For example, consider one of these choices:

  • Think through all the possible disadvantages of taking this course of action as well as the advantages— really make an effort to present the case for caution on this occasion.

  • Contrast the allure of the new situation with how your existing life might improve even if you don’t make this big change. People who are always moving on to new jobs often fail to consider how their current jobs could get better. A new job may be attractive, but it is wrong to assume the old one will stay the same. New possibilities could open up. What happens when your boss moves on?

  • Contemplate the bigger and better gains and pleasures you could have if you didn’t always go for instant gratification. Could the gratification get more gratifying?

  • Consider any decisions you made in the past that led to situations you later regretted. What can you learn from these that will help you make a wiser decision this time.

If you Want to Improve, you have to Cross the Rubicon

“Do. Or do not. There is no try.” — Yoda

You have a choice in how you run your life. There is no “can’t,” only “will” and “won’t.” The trick is knowing why you are, or aren’t, moving around the existential cycle and, in particular, crossing your Rubicon. Like we’ve said, the right thing isn’t to always cross or always not cross. The right thing is to understand why you want to cross or don’t want to cross, and then make your decision.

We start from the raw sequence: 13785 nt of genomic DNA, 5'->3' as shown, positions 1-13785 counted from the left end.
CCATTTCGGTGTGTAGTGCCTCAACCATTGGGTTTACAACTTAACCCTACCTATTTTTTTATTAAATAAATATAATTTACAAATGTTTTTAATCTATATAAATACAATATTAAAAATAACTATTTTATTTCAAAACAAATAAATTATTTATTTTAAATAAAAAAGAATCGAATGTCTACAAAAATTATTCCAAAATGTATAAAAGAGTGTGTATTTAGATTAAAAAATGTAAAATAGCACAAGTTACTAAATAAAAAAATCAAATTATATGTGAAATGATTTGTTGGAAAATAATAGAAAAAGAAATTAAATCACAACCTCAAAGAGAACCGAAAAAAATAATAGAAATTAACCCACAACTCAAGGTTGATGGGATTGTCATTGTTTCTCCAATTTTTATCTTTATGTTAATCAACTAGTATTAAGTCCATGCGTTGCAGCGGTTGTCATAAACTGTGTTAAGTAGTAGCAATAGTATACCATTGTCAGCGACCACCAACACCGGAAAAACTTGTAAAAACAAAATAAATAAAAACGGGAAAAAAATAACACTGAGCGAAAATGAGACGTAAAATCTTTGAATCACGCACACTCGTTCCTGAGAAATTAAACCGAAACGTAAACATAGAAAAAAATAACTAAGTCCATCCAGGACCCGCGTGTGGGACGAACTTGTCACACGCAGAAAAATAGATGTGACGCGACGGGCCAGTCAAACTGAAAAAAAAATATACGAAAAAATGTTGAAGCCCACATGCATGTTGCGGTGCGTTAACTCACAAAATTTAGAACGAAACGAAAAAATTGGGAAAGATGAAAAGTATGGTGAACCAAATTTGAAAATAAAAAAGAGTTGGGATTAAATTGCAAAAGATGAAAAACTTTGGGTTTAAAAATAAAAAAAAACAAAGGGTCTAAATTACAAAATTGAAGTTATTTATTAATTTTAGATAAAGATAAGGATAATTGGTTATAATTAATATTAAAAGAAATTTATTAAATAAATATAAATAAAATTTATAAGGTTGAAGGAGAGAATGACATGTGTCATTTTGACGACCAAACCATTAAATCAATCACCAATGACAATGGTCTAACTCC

Nevertheless, none of us want to live our lives in a constant state of doing. I might not be in good enough shape today to swim 2.4 miles, but that doesn’t mean I won’t be in the future. Plus, our reasons for remaining in one state may not be strong. At some point, in certain aspects of our lives, if we want to progress, we must cross the Rubicon.

A decision to not cross the Rubicon based on the wrong reasons— when catastrophic fantasies rule our mind-sets— is what causes people to look back on their lives and think If only. … All of us who have looked back and been proud of what we have done have crossed the Rubicon at least once and maybe many times.

There’s a famous Latin maxim, carpe diem, which translated means “seize the day.” The question you have to ask yourself is, When it comes to crossing Rubicons, just how much of a Caesar am I prepared to be?

The Four States of Mind

The truth is, you have control of your thoughts, reactions, and responses. And once you understand how powerful that choice can be, you’ll be able to change more aspects of your life than you can imagine.

We’re busier than ever. We’re often on autopilot.

We “go through the motions” without really paying attention to the decisions we’re making or the implications. This is often where we go in the wrong direction and our view becomes narrow – we miss the bigger opportunity.

Sebastian Bailey elaborates on this in Mind Gym: Achieve More by Thinking Differently.

We can focus internally or externally.

Internal Focus

When your focus is internal, it’s much like you’re having a conversation with yourself. Consider the voice you hear in your head as you read this book. Even while you’re reading our words, another dialogue might be asking if it’s worth continuing to read this chapter or if now is the time to have a cup of coffee. … When your focus is internal, you are conscious of the fact that you are thinking; you can hear and pay attention to the running commentary in your head.

External Focus
Where are you right now? What’s happening? What noises do you hear? Who is close to you?